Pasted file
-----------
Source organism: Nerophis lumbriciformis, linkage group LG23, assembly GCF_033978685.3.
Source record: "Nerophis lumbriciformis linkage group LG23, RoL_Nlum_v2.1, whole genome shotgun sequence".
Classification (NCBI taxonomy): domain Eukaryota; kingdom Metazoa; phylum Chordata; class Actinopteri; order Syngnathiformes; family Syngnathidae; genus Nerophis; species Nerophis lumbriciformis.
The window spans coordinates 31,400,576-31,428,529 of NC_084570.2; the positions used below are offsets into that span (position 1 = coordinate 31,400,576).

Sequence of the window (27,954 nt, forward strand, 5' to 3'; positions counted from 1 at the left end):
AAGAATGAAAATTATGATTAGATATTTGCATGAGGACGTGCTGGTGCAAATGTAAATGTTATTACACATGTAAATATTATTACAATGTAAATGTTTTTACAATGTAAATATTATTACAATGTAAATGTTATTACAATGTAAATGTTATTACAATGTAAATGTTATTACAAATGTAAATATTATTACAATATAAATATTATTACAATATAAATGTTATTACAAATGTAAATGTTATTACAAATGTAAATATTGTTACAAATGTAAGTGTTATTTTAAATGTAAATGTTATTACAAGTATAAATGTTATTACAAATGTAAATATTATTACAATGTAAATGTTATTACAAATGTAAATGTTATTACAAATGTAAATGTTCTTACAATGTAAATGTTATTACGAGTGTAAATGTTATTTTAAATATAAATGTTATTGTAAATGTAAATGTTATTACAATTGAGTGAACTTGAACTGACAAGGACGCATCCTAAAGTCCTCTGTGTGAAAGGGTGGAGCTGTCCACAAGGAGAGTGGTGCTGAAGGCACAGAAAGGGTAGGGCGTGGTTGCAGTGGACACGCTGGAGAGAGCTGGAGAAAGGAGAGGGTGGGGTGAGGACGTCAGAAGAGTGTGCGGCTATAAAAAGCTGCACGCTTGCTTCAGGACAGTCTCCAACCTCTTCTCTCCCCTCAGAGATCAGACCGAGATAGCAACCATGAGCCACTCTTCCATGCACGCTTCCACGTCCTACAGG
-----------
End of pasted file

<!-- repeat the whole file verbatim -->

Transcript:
Source organism: Nerophis lumbriciformis, linkage group LG23, assembly GCF_033978685.3.
Source record: "Nerophis lumbriciformis linkage group LG23, RoL_Nlum_v2.1, whole genome shotgun sequence".
Classification (NCBI taxonomy): domain Eukaryota; kingdom Metazoa; phylum Chordata; class Actinopteri; order Syngnathiformes; family Syngnathidae; genus Nerophis; species Nerophis lumbriciformis.
The window spans coordinates 31,400,576-31,428,529 of NC_084570.2; the positions used below are offsets into that span (position 1 = coordinate 31,400,576).

Sequence of the window (27,954 nt, forward strand, 5' to 3'; positions counted from 1 at the left end):
AAGAATGAAAATTATGATTAGATATTTGCATGAGGACGTGCTGGTGCAAATGTAAATGTTATTACACATGTAAATATTATTACAATGTAAATGTTTTTACAATGTAAATATTATTACAATGTAAATGTTATTACAATGTAAATGTTATTACAATGTAAATGTTATTACAAATGTAAATATTATTACAATATAAATATTATTACAATATAAATGTTATTACAAATGTAAATGTTATTACAAATGTAAATATTGTTACAAATGTAAGTGTTATTTTAAATGTAAATGTTATTACAAGTATAAATGTTATTACAAATGTAAATATTATTACAATGTAAATGTTATTACAAATGTAAATGTTATTACAAATGTAAATGTTCTTACAATGTAAATGTTATTACGAGTGTAAATGTTATTTTAAATATAAATGTTATTGTAAATGTAAATGTTATTACAATTGAGTGAACTTGAACTGACAAGGACGCATCCTAAAGTCCTCTGTGTGAAAGGGTGGAGCTGTCCACAAGGAGAGTGGTGCTGAAGGCACAGAAAGGGTAGGGCGTGGTTGCAGTGGACACGCTGGAGAGAGCTGGAGAAAGGAGAGGGTGGGGTGAGGACGTCAGAAGAGTGTGCGGCTATAAAAAGCTGCACGCTTGCTTCAGGACAGTCTCCAACCTCTTCTCTCCCCTCAGAGATCAGACCGAGATAGCAACCATGAGCCACTCTTCCATGCACGCTTCCACGTCCTACAGG